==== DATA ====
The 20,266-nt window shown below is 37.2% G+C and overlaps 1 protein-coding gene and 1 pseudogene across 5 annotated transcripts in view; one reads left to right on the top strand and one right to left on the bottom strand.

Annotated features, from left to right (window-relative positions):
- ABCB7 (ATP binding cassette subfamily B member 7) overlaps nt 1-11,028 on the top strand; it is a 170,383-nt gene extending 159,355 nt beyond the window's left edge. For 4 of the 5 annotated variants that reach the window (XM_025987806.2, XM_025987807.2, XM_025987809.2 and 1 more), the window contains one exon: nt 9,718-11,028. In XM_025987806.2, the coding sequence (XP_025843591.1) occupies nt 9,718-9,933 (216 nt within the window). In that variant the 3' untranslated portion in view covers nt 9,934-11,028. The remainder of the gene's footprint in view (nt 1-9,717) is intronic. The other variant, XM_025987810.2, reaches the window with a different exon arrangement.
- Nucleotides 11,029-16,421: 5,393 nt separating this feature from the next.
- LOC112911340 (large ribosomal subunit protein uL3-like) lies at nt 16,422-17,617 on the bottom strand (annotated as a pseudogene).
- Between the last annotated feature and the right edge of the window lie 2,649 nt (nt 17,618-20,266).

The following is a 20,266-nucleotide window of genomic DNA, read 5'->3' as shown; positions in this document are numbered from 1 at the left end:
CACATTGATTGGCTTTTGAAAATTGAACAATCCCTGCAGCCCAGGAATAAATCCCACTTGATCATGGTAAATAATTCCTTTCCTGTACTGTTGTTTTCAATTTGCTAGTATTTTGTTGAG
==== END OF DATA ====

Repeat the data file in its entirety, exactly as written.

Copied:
The 20,266-nt window shown below is 37.2% G+C and overlaps 1 protein-coding gene and 1 pseudogene across 5 annotated transcripts in view; one reads left to right on the top strand and one right to left on the bottom strand.

Annotated features, from left to right (window-relative positions):
- ABCB7 (ATP binding cassette subfamily B member 7) overlaps nt 1-11,028 on the top strand; it is a 170,383-nt gene extending 159,355 nt beyond the window's left edge. For 4 of the 5 annotated variants that reach the window (XM_025987806.2, XM_025987807.2, XM_025987809.2 and 1 more), the window contains one exon: nt 9,718-11,028. In XM_025987806.2, the coding sequence (XP_025843591.1) occupies nt 9,718-9,933 (216 nt within the window). In that variant the 3' untranslated portion in view covers nt 9,934-11,028. The remainder of the gene's footprint in view (nt 1-9,717) is intronic. The other variant, XM_025987810.2, reaches the window with a different exon arrangement.
- Nucleotides 11,029-16,421: 5,393 nt separating this feature from the next.
- LOC112911340 (large ribosomal subunit protein uL3-like) lies at nt 16,422-17,617 on the bottom strand (annotated as a pseudogene).
- Between the last annotated feature and the right edge of the window lie 2,649 nt (nt 17,618-20,266).

The following is a 20,266-nucleotide window of genomic DNA, read 5'->3' as shown; positions in this document are numbered from 1 at the left end:
CACATTGATTGGCTTTTGAAAATTGAACAATCCCTGCAGCCCAGGAATAAATCCCACTTGATCATGGTAAATAATTCCTTTCCTGTACTGTTGTTTTCAATTTGCTAGTATTTTGTTGAG